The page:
Now that’s not to say that the issues are now perfect, although they’re certainly a lot easier to read and less offensive, and they’re also completely pun-free. Finch falls into the usual traps facing novice writers, including warping narrative to suit the expected audience – take a look at Donna Troy’s unveiling again:
“Rise, Donna Troy, and take your rightful place among the Amazons.”
Gasp! “They’ve brought Donna Troy back!” exclaims the audience.
Lower curtain, end issue. A great big cliffhanger at the end of the second issue.
Except… in these two issues, we have Amazons called Dessa, Hessia, Derinoe, Clyemne, Bremusa, Aella and now… Donna Troy. Doesn’t really follow, does it? She’s called Donna Troy because that’s what the fans want and will understand, not because it follows from the characters or the plot. Heaven knows what nu52-only readers will think.
A more confident writer would have given her an Amazon name to start with, allowing fans to speculate, before ultimately renaming this new Amazon ‘Donna Troy’ when she’s in the outer world. But either through wanting there to be ‘buzz’ about the title or wanting to service fan desires and end with a good cliffhanger, we have the very forced reveal at the end of #37.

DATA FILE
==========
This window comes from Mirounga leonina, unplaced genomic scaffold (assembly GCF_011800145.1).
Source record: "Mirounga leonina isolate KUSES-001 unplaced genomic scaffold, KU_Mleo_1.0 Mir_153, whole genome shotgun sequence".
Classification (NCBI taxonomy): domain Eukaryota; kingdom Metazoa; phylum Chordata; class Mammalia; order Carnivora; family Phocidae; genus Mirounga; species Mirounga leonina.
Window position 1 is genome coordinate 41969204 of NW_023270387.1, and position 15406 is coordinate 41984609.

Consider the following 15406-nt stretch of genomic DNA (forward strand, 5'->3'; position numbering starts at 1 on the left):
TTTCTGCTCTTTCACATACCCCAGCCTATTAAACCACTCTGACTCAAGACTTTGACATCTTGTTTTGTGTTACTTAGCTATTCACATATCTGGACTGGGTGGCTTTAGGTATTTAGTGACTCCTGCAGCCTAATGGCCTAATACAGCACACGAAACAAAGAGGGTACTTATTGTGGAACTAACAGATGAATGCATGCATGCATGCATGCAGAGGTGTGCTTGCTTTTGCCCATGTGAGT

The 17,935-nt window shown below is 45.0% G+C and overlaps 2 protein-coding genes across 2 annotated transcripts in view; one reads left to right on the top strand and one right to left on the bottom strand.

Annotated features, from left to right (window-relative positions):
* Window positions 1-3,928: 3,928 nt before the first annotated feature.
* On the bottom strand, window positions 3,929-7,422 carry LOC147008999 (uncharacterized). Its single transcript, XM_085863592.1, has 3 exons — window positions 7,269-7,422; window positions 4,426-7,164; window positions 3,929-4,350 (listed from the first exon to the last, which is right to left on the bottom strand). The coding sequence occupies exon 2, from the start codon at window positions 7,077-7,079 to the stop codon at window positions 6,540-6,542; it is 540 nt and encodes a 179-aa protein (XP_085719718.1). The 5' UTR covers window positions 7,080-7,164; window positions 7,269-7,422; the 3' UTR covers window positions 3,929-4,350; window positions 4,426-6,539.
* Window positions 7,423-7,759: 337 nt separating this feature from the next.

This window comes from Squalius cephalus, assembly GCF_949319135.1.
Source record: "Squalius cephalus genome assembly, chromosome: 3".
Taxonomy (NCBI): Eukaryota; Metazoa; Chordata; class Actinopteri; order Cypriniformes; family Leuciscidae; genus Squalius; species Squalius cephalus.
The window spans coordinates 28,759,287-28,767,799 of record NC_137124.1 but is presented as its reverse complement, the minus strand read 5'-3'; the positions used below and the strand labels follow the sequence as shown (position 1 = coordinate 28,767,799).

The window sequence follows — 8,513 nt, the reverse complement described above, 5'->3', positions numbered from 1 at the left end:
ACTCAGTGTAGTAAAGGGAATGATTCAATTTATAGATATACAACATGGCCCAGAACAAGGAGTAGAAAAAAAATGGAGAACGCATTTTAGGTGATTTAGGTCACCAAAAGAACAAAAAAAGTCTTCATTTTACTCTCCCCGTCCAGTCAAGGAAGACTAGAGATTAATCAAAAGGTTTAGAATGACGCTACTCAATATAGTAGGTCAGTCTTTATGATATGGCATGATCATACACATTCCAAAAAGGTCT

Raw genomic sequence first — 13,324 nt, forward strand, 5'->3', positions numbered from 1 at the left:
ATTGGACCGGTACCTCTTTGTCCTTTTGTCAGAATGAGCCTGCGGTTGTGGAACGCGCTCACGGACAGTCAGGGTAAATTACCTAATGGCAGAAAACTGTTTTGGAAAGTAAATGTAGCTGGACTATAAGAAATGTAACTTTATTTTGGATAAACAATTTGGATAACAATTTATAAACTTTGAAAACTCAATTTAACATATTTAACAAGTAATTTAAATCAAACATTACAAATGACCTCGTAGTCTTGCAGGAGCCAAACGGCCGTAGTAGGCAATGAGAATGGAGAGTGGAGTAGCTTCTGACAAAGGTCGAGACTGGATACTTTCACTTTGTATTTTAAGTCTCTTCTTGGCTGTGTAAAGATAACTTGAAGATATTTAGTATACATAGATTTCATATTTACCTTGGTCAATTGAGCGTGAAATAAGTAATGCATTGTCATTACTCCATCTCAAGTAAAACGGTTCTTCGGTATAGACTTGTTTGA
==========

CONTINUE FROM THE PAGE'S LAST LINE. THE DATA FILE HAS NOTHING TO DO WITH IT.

Still, it’s a good reveal, a good choice of character to bring back and a good way to do it, one clearly not slaved to previous continuity, in which Donna Troy was very much a sister. And if anyone thought Hippolyta was coming back soon, it looks like they’re gravely mistaken…
Thankfully, it seems Wonder Woman might be in good hands after all.
Wonder Woman ’77 #3
Using her Lasso of Truth, Wonder Woman frees Steve from the effects of the Silver Swan’s song.
While Steve handles the disco dancers…
…Wonder Woman handles Silver Swan. At first, the Swan’s voice is too much, but then Diana registers that it’s the gem at her neck that gives her powers. That gives her a handy solution.
With the Silver Swan and the Russians in police custody, that means there’s only one thing left to do – dance!
Is it any good?
So, after three issues, it looks like we’ve got a firm grasp of what Wonder Woman ’77 is – fluffy, empty, 70s-themed but not especially authentic stories, with mild connections to both the comics and the TV series and characters who look about 75% like their TV counterparts. It’s enjoyable enough, but I was hoping for a bit more from them. Worth it if you just want more Wonder Woman, particularly drawn like Lynda Carter, and it’s as cheap as chips so you can’t complain too much, but if you want something with bite, even Sensation Comics has more going for it.
Justice League #37-38